NOL: Another Case of Value Destruction by Our Natural Aristocracy
CMA CGM, a major global shipping company based in France, today announced that it had agreed to acquire Temasek’s 67% stake in NOL at a price of S$1.30 per share. As required under the Singapore Takeover Code an offer to the minority shareholders will follow once antitrust approvals are obtained. Since the two companies together constitute only slightly over 11% of global trade volumes this is unlikely to be a problem though the Chinese competition authorities may possibly use their approval as leverage to try and gain some competitive advantage for their state-owned shipping companies.
At first glance the deal looks like a good one for Temasek since the sale price is a 33% premium to NOL’s weighted average share price over the three months to July 2015 and a 49% premium to the last traded price before news that Temasek was in talks to sell its stake first broke at the beginning of November. The total equity consideration is around $3.4 billion.
However this ignores the fact that if Temasek had sold its stake in 2007, when the stock was trading above $5 per share, it could have achieved roughly four times the price it is achieving today. Even if it had sold in 2011 it could have achieved at least twice the price it is getting today. Since 2011 NOL has paid no dividends. Even the money from NOL’s sale of its logistics arm to Kintetsu World Express, about $1.2 billion, will be included in the purchase price so shareholders will not benefit.
Looking at the latest results for the third quarter of 2015 it is pretty clear that this is pretty much a forced sale. NOL has lost money every year for the past four. Without support from Temasek it is unlikely that NOL would have been able to continue as a going concern for much longer. Debt has been slashed but only through the sale of profitable assets and the reduction of cash to very low levels. Valuing its shipping assets to market would probably wipe out its equity and breach its banking covenants.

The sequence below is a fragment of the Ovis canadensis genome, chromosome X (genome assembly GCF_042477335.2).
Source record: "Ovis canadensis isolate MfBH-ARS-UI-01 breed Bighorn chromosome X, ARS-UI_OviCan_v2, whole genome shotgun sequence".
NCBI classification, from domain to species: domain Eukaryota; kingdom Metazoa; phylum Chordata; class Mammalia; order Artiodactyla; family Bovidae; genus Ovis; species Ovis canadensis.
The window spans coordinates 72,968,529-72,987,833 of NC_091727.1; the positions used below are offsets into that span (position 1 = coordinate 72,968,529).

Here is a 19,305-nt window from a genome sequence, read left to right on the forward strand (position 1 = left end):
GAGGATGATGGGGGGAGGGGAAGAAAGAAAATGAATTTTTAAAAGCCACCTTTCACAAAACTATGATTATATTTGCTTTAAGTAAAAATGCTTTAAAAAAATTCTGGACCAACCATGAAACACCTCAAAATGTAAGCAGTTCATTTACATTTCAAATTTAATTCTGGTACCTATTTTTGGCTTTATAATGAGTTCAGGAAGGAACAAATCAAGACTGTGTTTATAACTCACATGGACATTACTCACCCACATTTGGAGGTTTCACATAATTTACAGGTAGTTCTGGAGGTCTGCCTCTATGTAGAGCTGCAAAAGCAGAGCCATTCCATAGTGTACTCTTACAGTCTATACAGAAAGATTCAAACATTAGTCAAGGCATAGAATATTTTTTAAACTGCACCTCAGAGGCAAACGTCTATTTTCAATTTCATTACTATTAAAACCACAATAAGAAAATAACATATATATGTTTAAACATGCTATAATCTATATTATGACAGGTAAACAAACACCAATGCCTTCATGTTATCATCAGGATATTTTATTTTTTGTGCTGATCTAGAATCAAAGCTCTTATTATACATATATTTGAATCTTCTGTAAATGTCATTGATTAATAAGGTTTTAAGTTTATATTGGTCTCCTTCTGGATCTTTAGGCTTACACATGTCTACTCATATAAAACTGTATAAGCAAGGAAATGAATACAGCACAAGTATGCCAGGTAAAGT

Why did the management of NOL and Temasek not sell the company earlier before the outlook for global trade and thus the global shipping industry deteriorated so sharply? Given NOL’s small size relative to the global giants like Maersk, Mediterranean Shipping Company and CMA CMG, selling NOL when the shipping market was considerably more buoyant (to use an awful pun) should have been a no-brainer even with allowance for hindsight. In fact I have been calling for the sale of many of Temasek’s stakes in major local companies since 2009 as part of the process of getting the state out of running companies and/or the listing of Temasek and the distribution of shares to Singaporean citizens.
We should have expected a better performance from the management of NOL, the list of which reads like a dream team of Lee Hsien Loong’s natural aristocracy and those who by their superior genetic heritage are predestined to rule over us. The Chairman of NOL is Kwa Chong Seng, LHL’s cousin while the CEO is the former head of the SAF, Ng Yat Chung, a Cambridge scholar. His deputy is the MP for Pioneer Cedric Foo. Also on the board is Alvin Yeo the former MP for CCK GRC who has proven an expert at maximising his own value, notably by grossly overcharging for his costs in the Singapore Medical Association’s action against Dr Susan Lim. I wrote about him here.
Of course in any other country this would be called cronyism but in Singapore, a looking-glass land of unicorns, this is meritocracy.
We would have got a better result if Temasek and NOL were run by value-maximising American style management. Unfortunately Temasek is a sovereign wealth fund and has little interest in maximising returns for Singaporeans. And to be fair Singaporeans have clearly demonstrated through their votes at the recent GE that they have no interest in providing any kind of spur to the management of state-0wned firms to improve their performance.
I include below a graph of the relative performance of Maersk’s, the industry leader’s, share price (in blue) compared to NOL, to demonstrate how badly NOL has underperformed. The recent closing of the gap is only due to the emergence of the announcement by Temasek and NOL that they were in discussions to sell the company.